Music Review | On a positive note2 min read . Updated: 07 Dec 2007, 11:59 PM IST
Music Review | On a positive note
Music Review | On a positive note
In Aamir Khan’s productions, one can always make out telltale signs of his involvement in many areas related to the film. In music, for instance. One is inclined to believe that the scores of his films are keenly, albeit unobtrusively, monitored by Khan. In his latest, Taare Zameen Par, the words, melodies, song construction and mood of each offering are definitive and the nuances are well thought out. The songs of this child-oriented story are challenging and diverse. No breezy, breathy, or teary romantic solos or duets here.
With slighting words such as “idiot", “duffer" and “lazy" thrown at the child, it is easy to imagine what the rap number Bheja kum is about. The song is brilliantly penned, composed, rendered and recorded. As a student, lyricist Prasoon Joshi must have been caught at the wrong end of the cane often to have encapsulated the ire of irritated teachers and parents so well in this gem. A host of voices help singer Shankar Mahadevan run riot with the questions and phrases of frustrated parents: “Kyun homework adhura? Kyun geography mein gol? Moorkh shiromani, kyun tera bheja kum?" The heavy electric guitar holds the pertinent abuses well in place. The imaginatively used distorted child voice and stereophonic panning effects add up to make up this unique number a potential hit.
Bum bum bole is a bundle of energy. Khan’s voice is expressive in the introduction and interlude of this robust Shaan song. Despite his trademark nasality and hard intonation, Shaan packs a good punch in this philosophical but thoroughly fun number.
Jame raho is an impressive lyrical clone of Chale chalo (Lagaan, 2001), with clever usage of English (“aasman ka canvas," et cetera). This sturdy track also uses difficult idioms such as tas se mus beautifully. The appealing street song style sounds fresh with Vishal Dadlani’s smooth vocals. Don’t miss the riffs of the electric guitar. And in Mera jahan, the lovely acoustic guitar. Adnan Sami’s soulful singing immerses you in the sentimental number by Amole Gupte.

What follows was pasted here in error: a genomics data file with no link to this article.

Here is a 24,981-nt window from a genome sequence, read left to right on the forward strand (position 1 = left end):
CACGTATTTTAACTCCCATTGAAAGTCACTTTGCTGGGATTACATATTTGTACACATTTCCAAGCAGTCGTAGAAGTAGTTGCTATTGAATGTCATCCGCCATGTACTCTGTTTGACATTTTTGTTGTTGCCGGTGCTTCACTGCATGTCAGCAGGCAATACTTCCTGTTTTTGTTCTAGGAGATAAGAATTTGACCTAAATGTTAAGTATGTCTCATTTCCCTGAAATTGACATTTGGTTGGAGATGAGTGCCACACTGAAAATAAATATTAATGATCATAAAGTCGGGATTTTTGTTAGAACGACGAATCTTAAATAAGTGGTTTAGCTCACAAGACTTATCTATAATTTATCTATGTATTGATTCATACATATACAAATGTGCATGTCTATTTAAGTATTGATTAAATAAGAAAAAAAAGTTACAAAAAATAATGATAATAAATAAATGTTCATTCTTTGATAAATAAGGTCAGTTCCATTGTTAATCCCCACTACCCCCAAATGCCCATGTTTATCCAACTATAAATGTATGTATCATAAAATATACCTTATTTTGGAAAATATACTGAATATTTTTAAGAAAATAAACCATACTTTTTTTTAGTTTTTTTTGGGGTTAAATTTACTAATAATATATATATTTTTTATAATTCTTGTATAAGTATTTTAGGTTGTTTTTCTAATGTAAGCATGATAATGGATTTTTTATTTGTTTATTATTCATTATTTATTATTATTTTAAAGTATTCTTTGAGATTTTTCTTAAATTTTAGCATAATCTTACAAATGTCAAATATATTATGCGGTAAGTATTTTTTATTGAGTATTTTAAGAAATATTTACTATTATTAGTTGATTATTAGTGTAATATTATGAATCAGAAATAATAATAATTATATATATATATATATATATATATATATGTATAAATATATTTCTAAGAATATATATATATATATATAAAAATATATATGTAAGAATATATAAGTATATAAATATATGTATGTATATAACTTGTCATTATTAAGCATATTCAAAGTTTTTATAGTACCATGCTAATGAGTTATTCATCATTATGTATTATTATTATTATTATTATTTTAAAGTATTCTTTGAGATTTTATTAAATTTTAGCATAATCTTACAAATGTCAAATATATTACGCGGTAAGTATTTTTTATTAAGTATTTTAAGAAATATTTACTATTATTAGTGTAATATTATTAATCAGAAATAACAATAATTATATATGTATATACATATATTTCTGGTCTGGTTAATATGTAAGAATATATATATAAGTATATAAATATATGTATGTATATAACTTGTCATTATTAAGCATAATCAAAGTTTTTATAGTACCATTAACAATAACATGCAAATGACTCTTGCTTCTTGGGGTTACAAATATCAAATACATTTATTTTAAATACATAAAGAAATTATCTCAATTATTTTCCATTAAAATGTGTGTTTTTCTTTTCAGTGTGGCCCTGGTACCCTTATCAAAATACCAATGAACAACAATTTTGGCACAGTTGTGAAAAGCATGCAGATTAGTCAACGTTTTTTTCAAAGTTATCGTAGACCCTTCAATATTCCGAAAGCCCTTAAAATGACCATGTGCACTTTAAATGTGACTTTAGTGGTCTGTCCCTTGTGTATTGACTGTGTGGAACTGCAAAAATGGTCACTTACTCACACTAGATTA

But the real tear-jerker is Maa. Joshi vividly pours out the angst of a child. The percussive lightness heightens the subtlety and softness of the song rendered by Mahadevan. He will also be deemed responsible for the goodness of Dekho inhen. This catchy title song has excellent replay value. Powerful and lyrically rich, Joshi emulates the simile structure of the popular Javed Akhtar winner Ek ladki ko dekha to aisa laga. But, why did they not use a real sitar? And why does the chorus sound so indistinct when underlaid by Mahadevan’s voice towards the end of the song? But then, these questions won’t come in the way of this song’s popularity.
Youngsters will love Kholo kholo, sung excellently by Raman Mahadevan. Radiating motivation and positivity, this stand-out song has an unusual and unpredictable end.
With their thoroughly positive music score for this movie, the music direction trio, Shankar-Ehsaan-Loy, have once again proven their supremacy among Bollywood’s combo music makers.
The music CD of Taare Zameen Par is available for Rs160.
Kushal Gopalka is an archivist and student of Indian music who writes for Swar Aalap, a monthly newsletter.
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